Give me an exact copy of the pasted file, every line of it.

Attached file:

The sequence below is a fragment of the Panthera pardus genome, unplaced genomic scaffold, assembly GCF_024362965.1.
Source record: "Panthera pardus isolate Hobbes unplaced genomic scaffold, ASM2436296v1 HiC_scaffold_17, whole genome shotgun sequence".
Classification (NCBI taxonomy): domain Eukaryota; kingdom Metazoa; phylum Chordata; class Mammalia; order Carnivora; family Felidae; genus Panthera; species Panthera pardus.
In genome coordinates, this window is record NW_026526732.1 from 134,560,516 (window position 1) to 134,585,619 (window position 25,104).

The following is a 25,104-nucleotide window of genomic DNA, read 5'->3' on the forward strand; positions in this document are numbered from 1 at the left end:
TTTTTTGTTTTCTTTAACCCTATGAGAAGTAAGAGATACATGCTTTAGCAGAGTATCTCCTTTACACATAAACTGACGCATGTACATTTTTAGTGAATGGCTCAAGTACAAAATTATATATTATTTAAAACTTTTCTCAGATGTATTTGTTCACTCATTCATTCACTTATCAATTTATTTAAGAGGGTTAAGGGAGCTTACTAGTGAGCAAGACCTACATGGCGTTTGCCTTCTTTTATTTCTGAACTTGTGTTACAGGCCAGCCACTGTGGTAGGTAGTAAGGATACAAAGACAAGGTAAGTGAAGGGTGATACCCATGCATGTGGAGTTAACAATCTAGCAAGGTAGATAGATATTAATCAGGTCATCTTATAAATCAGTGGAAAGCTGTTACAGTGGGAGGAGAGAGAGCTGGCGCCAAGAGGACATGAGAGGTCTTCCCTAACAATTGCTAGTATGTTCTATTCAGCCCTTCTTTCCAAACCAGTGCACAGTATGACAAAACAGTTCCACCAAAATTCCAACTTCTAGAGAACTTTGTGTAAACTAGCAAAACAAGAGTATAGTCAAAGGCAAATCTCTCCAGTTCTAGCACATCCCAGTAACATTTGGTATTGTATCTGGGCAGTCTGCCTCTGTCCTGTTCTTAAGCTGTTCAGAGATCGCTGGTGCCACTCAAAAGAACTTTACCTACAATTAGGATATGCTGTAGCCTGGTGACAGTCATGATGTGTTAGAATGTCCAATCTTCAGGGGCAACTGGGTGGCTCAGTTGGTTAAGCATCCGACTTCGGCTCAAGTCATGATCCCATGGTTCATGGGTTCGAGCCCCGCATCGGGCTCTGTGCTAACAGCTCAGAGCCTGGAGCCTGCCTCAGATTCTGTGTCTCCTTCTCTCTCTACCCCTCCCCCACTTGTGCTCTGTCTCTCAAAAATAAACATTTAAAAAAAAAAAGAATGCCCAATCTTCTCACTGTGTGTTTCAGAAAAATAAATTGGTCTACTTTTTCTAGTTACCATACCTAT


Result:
The sequence below is a fragment of the Panthera pardus genome, unplaced genomic scaffold, assembly GCF_024362965.1.
Source record: "Panthera pardus isolate Hobbes unplaced genomic scaffold, ASM2436296v1 HiC_scaffold_17, whole genome shotgun sequence".
Classification (NCBI taxonomy): domain Eukaryota; kingdom Metazoa; phylum Chordata; class Mammalia; order Carnivora; family Felidae; genus Panthera; species Panthera pardus.
In genome coordinates, this window is record NW_026526732.1 from 134,560,516 (window position 1) to 134,585,619 (window position 25,104).

The following is a 25,104-nucleotide window of genomic DNA, read 5'->3' on the forward strand; positions in this document are numbered from 1 at the left end:
TTTTTTGTTTTCTTTAACCCTATGAGAAGTAAGAGATACATGCTTTAGCAGAGTATCTCCTTTACACATAAACTGACGCATGTACATTTTTAGTGAATGGCTCAAGTACAAAATTATATATTATTTAAAACTTTTCTCAGATGTATTTGTTCACTCATTCATTCACTTATCAATTTATTTAAGAGGGTTAAGGGAGCTTACTAGTGAGCAAGACCTACATGGCGTTTGCCTTCTTTTATTTCTGAACTTGTGTTACAGGCCAGCCACTGTGGTAGGTAGTAAGGATACAAAGACAAGGTAAGTGAAGGGTGATACCCATGCATGTGGAGTTAACAATCTAGCAAGGTAGATAGATATTAATCAGGTCATCTTATAAATCAGTGGAAAGCTGTTACAGTGGGAGGAGAGAGAGCTGGCGCCAAGAGGACATGAGAGGTCTTCCCTAACAATTGCTAGTATGTTCTATTCAGCCCTTCTTTCCAAACCAGTGCACAGTATGACAAAACAGTTCCACCAAAATTCCAACTTCTAGAGAACTTTGTGTAAACTAGCAAAACAAGAGTATAGTCAAAGGCAAATCTCTCCAGTTCTAGCACATCCCAGTAACATTTGGTATTGTATCTGGGCAGTCTGCCTCTGTCCTGTTCTTAAGCTGTTCAGAGATCGCTGGTGCCACTCAAAAGAACTTTACCTACAATTAGGATATGCTGTAGCCTGGTGACAGTCATGATGTGTTAGAATGTCCAATCTTCAGGGGCAACTGGGTGGCTCAGTTGGTTAAGCATCCGACTTCGGCTCAAGTCATGATCCCATGGTTCATGGGTTCGAGCCCCGCATCGGGCTCTGTGCTAACAGCTCAGAGCCTGGAGCCTGCCTCAGATTCTGTGTCTCCTTCTCTCTCTACCCCTCCCCCACTTGTGCTCTGTCTCTCAAAAATAAACATTTAAAAAAAAAAAGAATGCCCAATCTTCTCACTGTGTGTTTCAGAAAAATAAATTGGTCTACTTTTTCTAGTTACCATACCTAT